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Res Philosophica

Volume 97, Issue 1, January 2020

Daniel A. Wilkenfeld
Pages 53-68
DOI: 10.11612/resphil.1819

Living with Autism
Quus-ing in a Plus-ers World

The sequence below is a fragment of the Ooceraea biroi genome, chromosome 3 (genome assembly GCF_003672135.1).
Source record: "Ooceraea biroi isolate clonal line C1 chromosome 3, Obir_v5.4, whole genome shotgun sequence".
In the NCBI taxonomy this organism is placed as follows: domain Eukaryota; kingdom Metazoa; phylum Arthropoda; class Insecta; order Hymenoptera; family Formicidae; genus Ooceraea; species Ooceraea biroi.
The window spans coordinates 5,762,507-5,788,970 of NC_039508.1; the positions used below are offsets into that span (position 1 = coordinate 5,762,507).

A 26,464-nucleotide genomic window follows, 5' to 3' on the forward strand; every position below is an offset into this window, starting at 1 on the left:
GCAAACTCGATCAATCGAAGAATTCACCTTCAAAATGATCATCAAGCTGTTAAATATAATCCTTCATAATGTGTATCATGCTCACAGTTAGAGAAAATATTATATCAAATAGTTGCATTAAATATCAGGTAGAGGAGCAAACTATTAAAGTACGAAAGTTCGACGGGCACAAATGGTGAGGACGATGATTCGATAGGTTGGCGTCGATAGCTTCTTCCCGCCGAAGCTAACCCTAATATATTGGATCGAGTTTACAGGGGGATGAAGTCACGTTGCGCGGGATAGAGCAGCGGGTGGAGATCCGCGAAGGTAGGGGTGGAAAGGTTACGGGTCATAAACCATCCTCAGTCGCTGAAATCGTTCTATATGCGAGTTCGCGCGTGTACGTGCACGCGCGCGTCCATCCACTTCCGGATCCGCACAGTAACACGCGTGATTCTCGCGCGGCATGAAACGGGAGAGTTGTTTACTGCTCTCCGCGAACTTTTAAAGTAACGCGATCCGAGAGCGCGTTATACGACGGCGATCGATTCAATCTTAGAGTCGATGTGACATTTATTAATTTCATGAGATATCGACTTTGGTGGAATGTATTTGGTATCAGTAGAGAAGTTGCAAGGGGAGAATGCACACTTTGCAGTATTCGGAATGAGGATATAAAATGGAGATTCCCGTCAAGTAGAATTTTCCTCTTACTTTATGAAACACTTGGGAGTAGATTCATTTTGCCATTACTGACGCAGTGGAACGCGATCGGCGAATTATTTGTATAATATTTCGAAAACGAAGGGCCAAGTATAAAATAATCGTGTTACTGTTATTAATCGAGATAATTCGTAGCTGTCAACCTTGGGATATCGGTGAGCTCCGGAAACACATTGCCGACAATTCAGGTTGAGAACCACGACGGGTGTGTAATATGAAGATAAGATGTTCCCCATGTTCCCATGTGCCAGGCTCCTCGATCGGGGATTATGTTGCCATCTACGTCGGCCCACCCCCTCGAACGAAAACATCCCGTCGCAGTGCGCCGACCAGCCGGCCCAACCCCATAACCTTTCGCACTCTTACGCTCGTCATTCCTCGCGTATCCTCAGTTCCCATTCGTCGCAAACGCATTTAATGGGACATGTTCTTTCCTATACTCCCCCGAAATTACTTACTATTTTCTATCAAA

In this paper, I explore the possibility that the point Kripke (1982) made about understanding meaning also applies to understanding social interaction. This understanding involves extending what one has learned from a finite number of past observations to provide normative guidance for an indefinitely complicated future. Kripke argues (to my mind correctly) that what one should do in the future is inevitably underdetermined by the infinite possible interpretations of the past. Moreover, no matter how much one attempts to make the rules explicit, they will always be underspecified. I then explore the speculative hypothesis that having different tacit dispositions made manifest in one’s understanding of the rules of social engagement would look remarkably similar to tendencies exhibited by many autistic individuals. The analogy will say something substantive about how neurotypicals (and other autists) should treat the behavior of autistic individuals—if we are not even doing anything incorrect, then society should not be criticizing our means of engagement.

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